pride of life moved him. He was never an aggressor. His 
keen sense of what was due to himself made him careful 
of the rights of others. So careful was he, so regardful of 
his acts, so cautious in moving forward, so contented with 
the portion which God and his own right arm had given 



him that his neighbors bantered him tor his homely vir- 
tues, and likened him to the good-natured Dutchman who 
was said to have fallen into such peaceful repose that he slept 
until the stock of his fowling-piece crumbled with decay at 
his side. And yet, our good-natured, sleeping comrade 
suddenly awoke to such deeds of valor that "the world 
wondered," and declared that he must take his place with 
heroes, while his neighbors were happy to share the glory 
of his deeds. 

What moved this peace-loving. God-fearing, coutented 
man; happy within the shadow of the vine that climbed 
about his cottage door, to go forth against his brother of the 
North? Let a true answer be given. Let it not be said, 
that in a moment of unreasoning haste, he tore asunder 
the ties of home and kindled and rushed, like a madman, 
upon the sword of his adversary. Mis four years of hard 
endurance gives higher meaning to his courage. Rather, 
let it be said of him that he loved the union of these States. 
The blood which flowed in his veins, unmixed with alloy, 
had warmed the hearts of the men who struck the first 
blow for independence. In the county of Alamance, hard 
by the old stage-road that leads from Hillsboro to Salisbury, 
a stone has been planted, and on it are engraved these 
words: "First battle of the Revolution. Here was fought 
the battle of Alamance, the loth of May, 1771, between 
the British and the Regulators." Here, by this stone, was 
poured out the first libation to American independence. 
Four years thereafter, on the 20th of May. 1775, the listen- 
ing ear of North Carolina heard the cry that the men of 
Massachusetts had been slain at Lexington. And no more, 
save from hostile camps, did the ensign of Britain wave 
over her soil. Then, it was enough for her to know that 
the invader's foot was upon the soil of a sister State. Can 
the sous of Massachusetts ever forget how the battle-cry of 



(3 



Lexington was answered? Can they ever forget how they 
and the sons of North Carolina locked their shields until 
King George, on the 20th day of January, 1783, calling 
each one of them by name, treating with each one of them, 
declared these States '■ to be free, sovereign and independ-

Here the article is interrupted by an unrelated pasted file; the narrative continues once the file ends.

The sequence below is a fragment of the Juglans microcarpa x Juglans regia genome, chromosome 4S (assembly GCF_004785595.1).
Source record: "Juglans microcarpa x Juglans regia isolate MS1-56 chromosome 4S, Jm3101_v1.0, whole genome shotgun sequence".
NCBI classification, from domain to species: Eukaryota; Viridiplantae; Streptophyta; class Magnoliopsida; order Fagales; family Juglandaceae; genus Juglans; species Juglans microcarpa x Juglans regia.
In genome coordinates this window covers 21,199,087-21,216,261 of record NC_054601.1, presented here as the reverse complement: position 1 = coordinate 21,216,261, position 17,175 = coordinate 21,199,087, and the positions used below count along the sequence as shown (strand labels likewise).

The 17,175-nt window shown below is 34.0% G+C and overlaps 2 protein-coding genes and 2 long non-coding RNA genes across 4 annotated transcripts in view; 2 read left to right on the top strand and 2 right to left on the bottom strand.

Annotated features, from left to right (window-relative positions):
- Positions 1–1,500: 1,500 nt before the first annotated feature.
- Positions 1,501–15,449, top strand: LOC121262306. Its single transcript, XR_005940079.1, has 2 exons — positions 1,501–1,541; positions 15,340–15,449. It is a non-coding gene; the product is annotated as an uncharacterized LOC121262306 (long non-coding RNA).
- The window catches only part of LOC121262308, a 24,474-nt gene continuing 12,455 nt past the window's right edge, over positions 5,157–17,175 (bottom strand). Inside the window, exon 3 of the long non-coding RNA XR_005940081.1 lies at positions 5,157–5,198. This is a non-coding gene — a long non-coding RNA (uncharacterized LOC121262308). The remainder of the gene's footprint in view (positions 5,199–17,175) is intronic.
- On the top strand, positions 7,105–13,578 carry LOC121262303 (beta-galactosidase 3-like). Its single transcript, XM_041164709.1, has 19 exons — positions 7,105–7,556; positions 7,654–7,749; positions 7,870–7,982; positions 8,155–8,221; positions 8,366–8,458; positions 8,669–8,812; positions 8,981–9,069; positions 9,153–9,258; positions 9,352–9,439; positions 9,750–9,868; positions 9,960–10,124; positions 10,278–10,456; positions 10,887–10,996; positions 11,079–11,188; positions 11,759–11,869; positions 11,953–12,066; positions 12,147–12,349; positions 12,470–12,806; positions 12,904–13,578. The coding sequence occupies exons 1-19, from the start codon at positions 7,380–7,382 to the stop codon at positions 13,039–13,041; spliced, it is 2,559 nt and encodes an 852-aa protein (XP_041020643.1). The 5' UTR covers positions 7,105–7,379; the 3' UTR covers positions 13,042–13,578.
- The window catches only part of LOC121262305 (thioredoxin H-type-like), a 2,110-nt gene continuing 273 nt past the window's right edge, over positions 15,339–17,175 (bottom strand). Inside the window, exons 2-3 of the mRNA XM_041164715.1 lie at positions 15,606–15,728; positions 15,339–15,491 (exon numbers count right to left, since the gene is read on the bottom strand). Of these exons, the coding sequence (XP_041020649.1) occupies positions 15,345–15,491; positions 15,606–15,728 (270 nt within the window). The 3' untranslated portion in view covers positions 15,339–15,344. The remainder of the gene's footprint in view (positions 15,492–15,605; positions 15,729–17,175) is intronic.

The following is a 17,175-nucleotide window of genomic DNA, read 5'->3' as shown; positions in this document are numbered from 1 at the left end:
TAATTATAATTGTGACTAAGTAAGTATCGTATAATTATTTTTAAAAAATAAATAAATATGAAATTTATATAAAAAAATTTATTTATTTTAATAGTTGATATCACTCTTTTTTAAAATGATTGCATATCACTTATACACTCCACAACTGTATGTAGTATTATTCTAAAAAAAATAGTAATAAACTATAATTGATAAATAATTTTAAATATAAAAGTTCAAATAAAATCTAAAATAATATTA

ent?' 5 

Let it he said of our comrade, that he loved the Union, 
but let it also be said of him, his proud lineage taught him 
that his own beloved State and her sister States were sov- 
ereigns. He remembered how those whose name he bore 
had refused to enter the Union, under the Constitution, 
until the sovereignty of North Carolina and the liberties of 
her citizens had been assured. In all the years of peace, 
while he tilled his fields and reared his children, he had 
been taught to guard this treasure committed to him with 
that supreme devotion with which the sons of Israel guarded 
the walls about their sacred city. In all these years of 
peace he rejoiced in the strength and glory of the Union as 
it broadened towards the setting sun. By the fire-side he 
had heard his sire tell of 1812, and of Lundy's Lane, and 
how he marched against the Indians with the warrior Jack- 
son, whom North Carolina gave, with many other noble 
gifts, to her fair daughter beyond the mountains. He, him- 
self, had marched with the Star-spangled banner and 
cheered it as it waved in triumph over the halls of the 
Montezumas. 

Let it be said of him that he loved the Union, that he 
loved the carts of peace, that he loved repose, but let it also 
be said of him, his repose was never so profound that the 
tramp of the advancing host failed to arouse him. 

In 1861, as in 1775, his sensitive ear caught the first 
foot-fall of the foe upon the soil of the State that holds the 
ashes of Washington. It was enough. The plow stood 
still in the furrow, the trembling wife held to his breast his 



first-born, the unuttered good-bye was said with quivering- 
lips and straining eves, the door of his home closed behind 
him, and he went forth to battle. By his side, through all 
the fiery struggle, be it said, was one whose love for him 
was as the love of Jonathan for David, giving him strength